This essay sample essay on Comparison Of Two Poems offers an extensive list of facts and arguments related to it. The essay’s introduction, body paragraphs and the conclusion are provided below.
Two poems with a completely the opposite views of love are ‘Valentine’ written by Carol Anne Duffy in the 2oth century and ‘How Do I Love Thee’ written by Elizabeth Bareth Browning written in the 19th century.‘How Do I Love Thee’ is a poem written by a wife describing her love for her husband.
She portrays love as a fairy tale, with red roses, hearts, gifts and happiness, passion and devotion, whereas the second poem – ‘Valentine’ portrays a more realistic side of love, where love is a powerful, passionate and wonderful emotion, but it does occasionally come with drawbacks. In relationships, unrealistic expectations help no-one.In the first two lines of the poem, the poet describes the intensity of her love. She measures the size of her love to the size of the universe – ‘How do I love thee!? let me count the ways’ and ‘I love thee to the depth breadth and height’.
The next couple of lines she explains that the love she has is like a basic need of life; such as food and shelter. She feels that she needs to love from the beginning of the day to the end; just the way she needs to possess the basic nededs of life. ‘I love thee to the level of every days most quiet need, by sun and candlelight’.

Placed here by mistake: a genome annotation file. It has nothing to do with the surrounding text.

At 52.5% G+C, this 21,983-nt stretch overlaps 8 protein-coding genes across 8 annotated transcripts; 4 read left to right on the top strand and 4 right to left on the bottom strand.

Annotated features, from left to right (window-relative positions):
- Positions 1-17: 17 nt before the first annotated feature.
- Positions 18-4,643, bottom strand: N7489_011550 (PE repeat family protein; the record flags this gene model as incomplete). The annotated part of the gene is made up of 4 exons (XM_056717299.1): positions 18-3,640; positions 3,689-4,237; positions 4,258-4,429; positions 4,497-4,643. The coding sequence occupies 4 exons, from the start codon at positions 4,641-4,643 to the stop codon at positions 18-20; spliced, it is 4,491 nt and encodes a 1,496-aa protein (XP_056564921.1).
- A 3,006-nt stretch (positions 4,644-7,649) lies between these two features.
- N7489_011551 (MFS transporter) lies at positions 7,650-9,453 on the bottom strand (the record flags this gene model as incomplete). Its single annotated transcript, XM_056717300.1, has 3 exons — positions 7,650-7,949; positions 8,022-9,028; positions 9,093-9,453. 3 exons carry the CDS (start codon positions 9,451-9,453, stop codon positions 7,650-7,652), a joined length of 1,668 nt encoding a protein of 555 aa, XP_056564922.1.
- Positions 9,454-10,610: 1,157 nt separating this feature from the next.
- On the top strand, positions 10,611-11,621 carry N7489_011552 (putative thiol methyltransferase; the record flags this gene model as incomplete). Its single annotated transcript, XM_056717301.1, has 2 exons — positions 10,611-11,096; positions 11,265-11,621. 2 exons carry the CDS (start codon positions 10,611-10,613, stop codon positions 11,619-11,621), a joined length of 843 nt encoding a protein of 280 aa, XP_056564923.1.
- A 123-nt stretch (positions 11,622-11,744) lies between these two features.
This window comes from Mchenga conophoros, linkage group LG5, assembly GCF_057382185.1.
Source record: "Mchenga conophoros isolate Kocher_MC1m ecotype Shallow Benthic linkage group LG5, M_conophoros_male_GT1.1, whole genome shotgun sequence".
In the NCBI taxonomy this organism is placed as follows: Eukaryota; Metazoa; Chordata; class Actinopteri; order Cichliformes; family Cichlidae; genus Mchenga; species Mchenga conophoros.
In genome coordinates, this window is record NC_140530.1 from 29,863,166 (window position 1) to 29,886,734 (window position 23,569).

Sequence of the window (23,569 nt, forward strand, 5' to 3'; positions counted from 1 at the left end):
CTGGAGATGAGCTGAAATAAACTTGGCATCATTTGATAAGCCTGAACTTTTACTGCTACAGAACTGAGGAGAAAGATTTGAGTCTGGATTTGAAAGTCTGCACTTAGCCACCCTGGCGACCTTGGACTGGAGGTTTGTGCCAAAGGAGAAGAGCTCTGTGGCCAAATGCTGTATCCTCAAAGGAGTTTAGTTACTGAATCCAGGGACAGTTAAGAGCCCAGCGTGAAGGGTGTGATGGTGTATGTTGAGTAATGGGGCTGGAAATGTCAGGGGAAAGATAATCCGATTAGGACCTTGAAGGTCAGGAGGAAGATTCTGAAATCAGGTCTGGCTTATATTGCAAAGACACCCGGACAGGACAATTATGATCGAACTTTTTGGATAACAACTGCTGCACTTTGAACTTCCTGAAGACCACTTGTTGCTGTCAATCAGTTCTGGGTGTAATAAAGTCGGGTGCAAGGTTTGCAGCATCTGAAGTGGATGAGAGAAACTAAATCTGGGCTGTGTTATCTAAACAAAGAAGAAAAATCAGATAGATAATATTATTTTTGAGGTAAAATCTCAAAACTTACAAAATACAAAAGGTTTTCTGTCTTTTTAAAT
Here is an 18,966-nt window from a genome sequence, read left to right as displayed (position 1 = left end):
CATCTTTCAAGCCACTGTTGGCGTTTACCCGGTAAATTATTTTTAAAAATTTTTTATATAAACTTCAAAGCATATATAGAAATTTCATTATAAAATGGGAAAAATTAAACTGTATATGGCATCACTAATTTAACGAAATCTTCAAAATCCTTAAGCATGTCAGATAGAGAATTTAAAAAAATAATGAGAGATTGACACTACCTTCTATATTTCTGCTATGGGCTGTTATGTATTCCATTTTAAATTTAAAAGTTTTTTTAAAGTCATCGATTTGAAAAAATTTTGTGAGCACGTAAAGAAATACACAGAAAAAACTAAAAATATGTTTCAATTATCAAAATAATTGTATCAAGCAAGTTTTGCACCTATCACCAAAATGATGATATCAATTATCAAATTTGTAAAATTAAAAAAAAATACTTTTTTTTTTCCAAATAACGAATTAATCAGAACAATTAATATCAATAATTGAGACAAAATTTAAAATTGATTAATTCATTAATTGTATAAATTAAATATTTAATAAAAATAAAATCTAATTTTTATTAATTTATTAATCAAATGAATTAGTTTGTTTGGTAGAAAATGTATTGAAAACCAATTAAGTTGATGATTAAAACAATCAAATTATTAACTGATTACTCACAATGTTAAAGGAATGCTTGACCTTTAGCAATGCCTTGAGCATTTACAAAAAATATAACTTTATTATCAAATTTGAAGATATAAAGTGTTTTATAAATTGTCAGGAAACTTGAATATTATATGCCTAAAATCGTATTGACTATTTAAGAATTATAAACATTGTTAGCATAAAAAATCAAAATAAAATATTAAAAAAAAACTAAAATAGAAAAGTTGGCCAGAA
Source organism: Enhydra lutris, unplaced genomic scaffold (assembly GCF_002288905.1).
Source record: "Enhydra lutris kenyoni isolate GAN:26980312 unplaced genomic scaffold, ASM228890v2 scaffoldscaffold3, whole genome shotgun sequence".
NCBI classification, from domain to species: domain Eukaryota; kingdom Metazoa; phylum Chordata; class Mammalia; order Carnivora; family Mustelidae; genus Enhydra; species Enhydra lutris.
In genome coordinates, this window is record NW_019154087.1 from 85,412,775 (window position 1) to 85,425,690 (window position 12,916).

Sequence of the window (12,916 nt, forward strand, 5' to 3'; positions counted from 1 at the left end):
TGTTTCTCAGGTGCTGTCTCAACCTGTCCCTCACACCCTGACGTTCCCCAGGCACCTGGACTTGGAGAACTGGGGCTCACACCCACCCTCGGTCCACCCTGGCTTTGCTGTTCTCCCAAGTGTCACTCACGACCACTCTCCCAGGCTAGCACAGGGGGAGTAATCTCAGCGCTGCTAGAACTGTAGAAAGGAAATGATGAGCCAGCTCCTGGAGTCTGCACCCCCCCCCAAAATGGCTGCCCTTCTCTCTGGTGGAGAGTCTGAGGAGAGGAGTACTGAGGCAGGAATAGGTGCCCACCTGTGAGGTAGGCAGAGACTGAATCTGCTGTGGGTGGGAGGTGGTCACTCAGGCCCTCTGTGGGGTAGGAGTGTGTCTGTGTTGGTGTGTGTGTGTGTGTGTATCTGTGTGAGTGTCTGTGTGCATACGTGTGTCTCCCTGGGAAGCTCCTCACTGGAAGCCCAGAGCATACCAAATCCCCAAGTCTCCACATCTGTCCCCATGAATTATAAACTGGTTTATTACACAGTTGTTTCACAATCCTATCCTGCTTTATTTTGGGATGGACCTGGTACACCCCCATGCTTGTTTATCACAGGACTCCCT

Her love is given freely, it is not forced and she will fight for her right to love. ‘I love thee freely as men strive for right’. Her love for him is pure, she does not need or expect any praise. ‘I love with a passion put to use in my old griefs, and with my childhoods faith’. The phrase old griefs possibly refers to a tragedy that has happened in her past. . ‘And if god choose, I shall but love thee better after death’. Her love will not end with death but will continue through eternity.There are two main themes of the poem. The main being ‘love’ and the second being ‘pain’. The theme of love is brought out in a very simple manner.The poem is begun with a question. ‘How do I love thee?’. This is an odd way to start a poem, as it makes the reader feel that the poet id doubting the love she feels. On the other hand this line creates a kind of suspense, because the reader begins to wonder what will happen as the poem progresses. The poet goes on to use a metaphor – ‘I love thee to the depth breadth and height’. This proves the readers judgement of the first line wrong. This is because she begins to answer the question that she asks in the first line, by describing her love to a three dimensional object.The poet does not use a lot of imagery in the poem. This does not affect the quality of the poem, because she expresses a lot of opinions and emotions that are associated with love. The only form of imagery she uses is ‘sun and candle-light’. The sun and candle light show signs of brightness and light in her life. They create the image of a happy love life, but these objects are not definite objects. This makes the reader doubt whether her love life is indeed that happy, as a candle flame can be put out easily and the sun does not always shine.The writer does not seem to mention the name of the person she loves, or even the relationship she has. As readers we do not know whether the person she is writing about is a lover, boyfriend or husband. She uses the word ‘ thee’. This gives us the impression that she may love the person, but the person does not love her back as there is no indication of the man’s feelings for her. This could also mean that she may want the man to have read the poem and understood her feelings for him.The second theme is ‘pain’. Most people have painful memories – memories of family members or even heartbreaks. Elizabeth reveals a part of her past ‘griefs’. It seems that she has suffered the loss of many important people in her life. ‘In my old griefs, and with my childhood’s faith.;I love thee with a love I seemed to lose’. These two lines suggest that she has lost people people in her childhood, and has learned to love the way she wished she had been loved as a child. By giving us an insight in to her past and childhood, she has made it very clear that these painful events have affected the way that she loves at present. Even though there is only a small portion of her pain and grief revealed, she gives us quite a realistic picture of herself.All in all, I feel that even though the poem could be analysed negatively, there are more positive aspects to it. I feel that she is indeed in love and is portraying the emotion in a very significant way. She portrays herself to be happy and shows us that indeed even though she has suffered losses and been lonely in the past, she has overcome it all and learnt to love again.The second poem ‘Valentine’ is written in a much more modern form. It is an unusual poem and possibly gives a more realistic view of love.‘Valentine’ begins on a much harsher tone. The title ‘Valentine’ makes the reader imagine that the poem is actually about love, and is related to Valentines day. This is not really the case as it is not related to romantic love, but this poem uses an onion (a symbol of representation of love) to show the hardness of the love, it can make you cry. ‘Not a red rose or a satin heart.’ This is unusual – because most people give these types of things as Valentine’s Day gifts, it is unexpected. Duffy grabs our attention even more, astonishing the reader when she says ‘I give you an onion.’ This is the last gift a person would ever dream of giving as a Valentine’s day gift. Referring to it as a ‘moon wrapped in brown paper’ that ‘promises light,’ Duffy is also saying that lovers promise ‘light’ and hope, painting a positive picture of love. Later on, Duffy presents a more negative view, saying that an onion:‘…will blind you with tears like a lover.’ Here she pointing out that love has a dark side to it. If it goes wrong, it can bring grief and make a person cry, making their reflection ‘a wobbling photo of grief,’ using imagery to describe the view of a person crying in front of a mirror.In comparison to the first poem, Valentine’s message is that love does not last forever, and is not perfect—with the poet saying that lovers will ‘blind you with tears’—even though it is a beautiful thing, with Duffy also referring to lovers as ‘possessive and faithful’.In the fifth stanza, Duffy rejects, as in the first line, a cute card and a kissogram. She rejects this gifts because are typically symbols of Valentine ’s Day and they remind her of a past she is trying to forget. She is also creating the image that true love is not what people think. People have a false view of love. . Duffy clearly points out the good aspects of love when she calls it ‘possessive and faithful,’ like the taste of an onion. However, she admits that this possessiveness only lasts ‘for as long as we are.’ Here she acknowledges that love is not everlasting; for some couples their relationships are much shorter. In comparison the first poem tells us that love lasts forever and that the poet’s love lasts for eternity.This points out the difference in the view of love of the two time periods – where love was expected to last for eternity and true love only came once in the 19th century, whereas in the 20th century love only lasts as long as we make it last.Although it does not follow the precise rhyme scheme of an Italian sonnet, the poem’s structure follow the form of an Italian sonnet, consisting of an octet – the first eight lines, and the sestet, the final six lines. There are two main themes of the poem. The main being ‘love’ and the second being ‘pain’. Whereas Valentine has an irregular structure and no rhyme scheme – a more modern, interesting way to organise a poem. its main theme and purpose is to show that love is not a fairytale.This poem is written in 1st person, it expresses love in a pessimistic way: ‘lethal’, ‘cling to your knife’… She uses an onion to explain love, going from the idea that it’s really romantic. The poem also focus on the thoughts and emotions of the speaker, you could imagine the reactions of the person they’re talking to. The poet also never reveals the sex or identity of either person.As you can see, there are quite a lot of differences in the two poems. One creates the image of the writer being in love and expresses a passionate emotion. She is crazy about her husband and can not imagine a life without him. She portrays the good side of love, and expresses the joy as well as happiness that love brings. On the other hand the second poem portrays a completely different side of love – a side we do not usually associate with love. She compares love to an onion and describes the pain that love gives a person. The heart breaks, and the figths. There is a strong message behind the second poem, because it tells us how much love can hurt a person.I think that both poems are useful, because they portray and tell us the truth about love. They show us the happiness and joy that love brings, and the pains and sorrow that a broken heart can bring. All in all I agree with both poets perspectives of love, because they are both quite reliable.